Daly Plastics selects Bollegraaf Recycling Solutions

The Appingedam, Netherlands-based equipment company Bollegraaf Recycling Solutions has completed installation of a plastics sorting system at Daly Plastics, Zutphen, Netherlands.

The capacity targets for the modular system were exceeded by more than 50%, according to Bollegraaf, separating 7 tonnes of plastics per hour. This enables Daly Plastics to realise its ultimate goal—production of regranulate for use as raw material in high-quality new products, the equipment supplier says.

“We chose Bollegraaf because their quality was higher than all other candidates and they possess the necessary expertise in the design, engineering, construction and supervision services required for the installation of an innovative system like this,” says Peter Daalder, director of Daly Plastics.

“Another important reason for selecting Bollegraaf’s systems is their robust yet flexible nature due to the modular structure. Recycling of waste is a process that is continually changing. If the range of materials for recycling changes, then the system can be easily modified and restructured without incurring high costs,” he says. “In addition, they are a reliable partner who provides all of the knowledge and services required to optimise processes and get the most out of the systems.”

Frits Eding, project manager at Bollegraaf Recycling Solutions, says, “Daly Plastics’ goal was to process 4 tonnes per hour, yet they are currently achieving between 6 and 7 [tonnes].”

The first part of the system is a coarse shredder, followed by the removal of iron contamination. The resulting output is then processed through ballistic separators—elliptical separators by Lubo Systems B.V. (a member of the Bollegraaf Group)—to remove small contaminants, such as sand. By means of optical scanning, the material is then separated into different types and, if desired, into different colours. A manual check can then be carried out if necessary. The output goes through a baler to be processed into homogenous bales. This material is then further reprocessed using a DRD dry-cleaning system and granulation.

Sicon sells WEEE scrap processing system in Qatar

Germany-based Sicon GmbH has been commissioned to deliver a two-stage Sicon-e system for processing electrical and electronic scrap in Qatar. An option for further treatment systems already was completed, the company says.

The Sicon-e concept is a modular system for processing e-scrap that is distinguished by its flexibility and capacity, according to the company. The vertical shredder EcoShred Vertec dismantles household appliances for further processing. The system is optimised using screens and metal separators manufactured by Sweden-based IFE System.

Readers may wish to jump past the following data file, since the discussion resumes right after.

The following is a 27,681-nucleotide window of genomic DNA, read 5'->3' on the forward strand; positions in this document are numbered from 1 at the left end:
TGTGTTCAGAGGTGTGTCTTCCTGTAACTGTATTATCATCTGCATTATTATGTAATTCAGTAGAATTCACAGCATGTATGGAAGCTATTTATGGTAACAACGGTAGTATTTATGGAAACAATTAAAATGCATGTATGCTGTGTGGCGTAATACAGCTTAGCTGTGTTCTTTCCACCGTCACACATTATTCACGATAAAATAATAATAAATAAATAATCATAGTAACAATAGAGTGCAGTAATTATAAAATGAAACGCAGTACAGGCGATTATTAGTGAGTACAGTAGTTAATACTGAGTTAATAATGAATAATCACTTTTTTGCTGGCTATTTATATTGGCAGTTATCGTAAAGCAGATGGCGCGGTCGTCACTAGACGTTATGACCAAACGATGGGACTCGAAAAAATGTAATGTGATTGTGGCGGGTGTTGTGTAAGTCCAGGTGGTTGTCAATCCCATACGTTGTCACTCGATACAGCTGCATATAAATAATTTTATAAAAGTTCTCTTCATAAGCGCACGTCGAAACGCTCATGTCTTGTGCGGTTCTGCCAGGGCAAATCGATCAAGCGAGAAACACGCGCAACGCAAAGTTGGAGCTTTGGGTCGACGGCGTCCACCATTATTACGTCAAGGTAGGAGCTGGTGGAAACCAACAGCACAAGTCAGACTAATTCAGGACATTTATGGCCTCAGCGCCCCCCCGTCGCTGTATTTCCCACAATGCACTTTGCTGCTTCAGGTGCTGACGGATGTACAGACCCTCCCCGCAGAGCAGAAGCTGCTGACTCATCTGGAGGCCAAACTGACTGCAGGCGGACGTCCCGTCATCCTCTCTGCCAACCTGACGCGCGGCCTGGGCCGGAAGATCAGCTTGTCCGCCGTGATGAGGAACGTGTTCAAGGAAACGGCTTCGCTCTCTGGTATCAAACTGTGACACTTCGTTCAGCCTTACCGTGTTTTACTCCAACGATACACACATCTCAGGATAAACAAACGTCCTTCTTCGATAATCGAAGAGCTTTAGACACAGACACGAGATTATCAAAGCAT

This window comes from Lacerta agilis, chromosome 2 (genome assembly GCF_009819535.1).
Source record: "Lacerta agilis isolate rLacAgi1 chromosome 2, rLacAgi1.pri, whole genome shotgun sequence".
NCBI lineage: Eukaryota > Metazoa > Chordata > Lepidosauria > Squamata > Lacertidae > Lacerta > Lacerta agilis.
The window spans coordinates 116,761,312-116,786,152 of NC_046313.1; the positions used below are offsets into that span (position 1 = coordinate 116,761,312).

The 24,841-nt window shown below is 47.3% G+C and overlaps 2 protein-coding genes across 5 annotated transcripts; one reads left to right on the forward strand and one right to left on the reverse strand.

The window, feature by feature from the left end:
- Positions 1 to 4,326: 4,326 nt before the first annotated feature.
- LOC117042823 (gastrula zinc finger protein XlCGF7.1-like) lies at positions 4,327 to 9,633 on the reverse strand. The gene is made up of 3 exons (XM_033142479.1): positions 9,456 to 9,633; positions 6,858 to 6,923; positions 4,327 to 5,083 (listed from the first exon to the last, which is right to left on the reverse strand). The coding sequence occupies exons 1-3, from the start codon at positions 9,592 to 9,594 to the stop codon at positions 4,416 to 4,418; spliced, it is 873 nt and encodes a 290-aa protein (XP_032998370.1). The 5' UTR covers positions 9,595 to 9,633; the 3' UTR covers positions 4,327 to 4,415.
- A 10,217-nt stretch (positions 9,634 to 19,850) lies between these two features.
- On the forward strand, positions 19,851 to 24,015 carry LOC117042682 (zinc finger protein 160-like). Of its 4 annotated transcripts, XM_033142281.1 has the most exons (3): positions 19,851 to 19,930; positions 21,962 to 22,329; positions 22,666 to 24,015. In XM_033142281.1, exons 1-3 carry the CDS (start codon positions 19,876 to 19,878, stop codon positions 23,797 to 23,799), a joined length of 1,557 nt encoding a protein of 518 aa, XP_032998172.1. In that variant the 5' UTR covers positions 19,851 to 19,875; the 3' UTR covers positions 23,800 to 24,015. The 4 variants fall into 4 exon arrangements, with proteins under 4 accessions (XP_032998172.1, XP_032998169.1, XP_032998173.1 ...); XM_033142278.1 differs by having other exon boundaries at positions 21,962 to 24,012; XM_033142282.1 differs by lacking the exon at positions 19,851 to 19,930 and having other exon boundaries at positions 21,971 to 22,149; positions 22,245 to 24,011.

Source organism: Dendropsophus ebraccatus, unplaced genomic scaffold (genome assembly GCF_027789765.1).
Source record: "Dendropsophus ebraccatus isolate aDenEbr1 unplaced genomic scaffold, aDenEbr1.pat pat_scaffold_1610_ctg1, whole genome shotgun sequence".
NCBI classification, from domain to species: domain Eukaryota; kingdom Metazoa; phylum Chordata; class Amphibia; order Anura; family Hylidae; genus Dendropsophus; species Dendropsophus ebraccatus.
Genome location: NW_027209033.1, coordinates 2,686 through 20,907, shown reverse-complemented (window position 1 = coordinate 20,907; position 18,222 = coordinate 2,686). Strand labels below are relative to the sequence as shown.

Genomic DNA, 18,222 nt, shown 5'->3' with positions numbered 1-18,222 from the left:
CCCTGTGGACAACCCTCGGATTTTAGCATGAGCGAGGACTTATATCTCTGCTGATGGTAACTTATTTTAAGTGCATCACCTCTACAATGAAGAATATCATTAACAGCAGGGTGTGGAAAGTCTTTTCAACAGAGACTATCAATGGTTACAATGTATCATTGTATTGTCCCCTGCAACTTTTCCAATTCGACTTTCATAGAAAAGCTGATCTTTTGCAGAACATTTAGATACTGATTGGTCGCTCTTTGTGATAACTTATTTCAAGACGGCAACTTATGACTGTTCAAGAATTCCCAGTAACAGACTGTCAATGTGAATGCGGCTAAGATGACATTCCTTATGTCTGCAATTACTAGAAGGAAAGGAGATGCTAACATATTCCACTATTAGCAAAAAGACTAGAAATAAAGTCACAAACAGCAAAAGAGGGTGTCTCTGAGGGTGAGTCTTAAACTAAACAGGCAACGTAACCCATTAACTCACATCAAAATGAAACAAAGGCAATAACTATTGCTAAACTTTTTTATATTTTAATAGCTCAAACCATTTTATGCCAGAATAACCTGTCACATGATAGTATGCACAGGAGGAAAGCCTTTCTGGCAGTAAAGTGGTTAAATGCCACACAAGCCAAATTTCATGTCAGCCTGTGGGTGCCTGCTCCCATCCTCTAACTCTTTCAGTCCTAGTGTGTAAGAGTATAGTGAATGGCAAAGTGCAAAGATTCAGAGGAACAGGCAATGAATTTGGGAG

The Sicon-e concept is supplemented by the Varisort WEEE sorter designed to enable the separation of circuit boards.

Untha recruits waste specialist to support expansion in Asia

Austria-based industrial shredding specialist Untha has announced it has recruited Andreas Senkbeil to oversee the company’s growth in the Asian Pacific market.

Senkbeil has worked in the waste management sector for the past four years. While his geographical focus will remain much as it has to date, Senkbeil also will travel to meet engineering partners, clients and potential new customers in countries such as Thailand, Singapore, Korea, Japan, Malaysia, China and Australia, Untha says.


According to Untha, Senkbeil’s appointment is well-timed, given its relatively recent penetration of the Asian market. For example, last summer, the team shipped an XR waste shredder to Ho Chi Minh City, Vietnam, to process solid footwear production waste into solid recovered fuel (SRF) that now powers Lafarge-Holcim’s Hon Chong cement kiln. In late 2015, Untha also played a role in the development of an SRF facility for waste firm Zion in Wonju city, South Korea.

“Having spent some time in Asia myself, I am aware of Andreas’ presence in this part of the world, and his knowledge of local waste markets, cultures and alternative fuel production opportunities,” says Peter Streinik, head of Untha’s waste business unit. “This will prove crucial as we look to expand in what is fast becoming an incredibly important area for our global business. The waste landscape here is very diverse, so we are working hard to show different Asian Pacific organizations how they can improve the stability of their resource infrastructure whilst boosting their profitability with the help of clever waste to energy technology.”

Senkbeil says, “In Southeast Asia alone, we see huge market fragmentation.”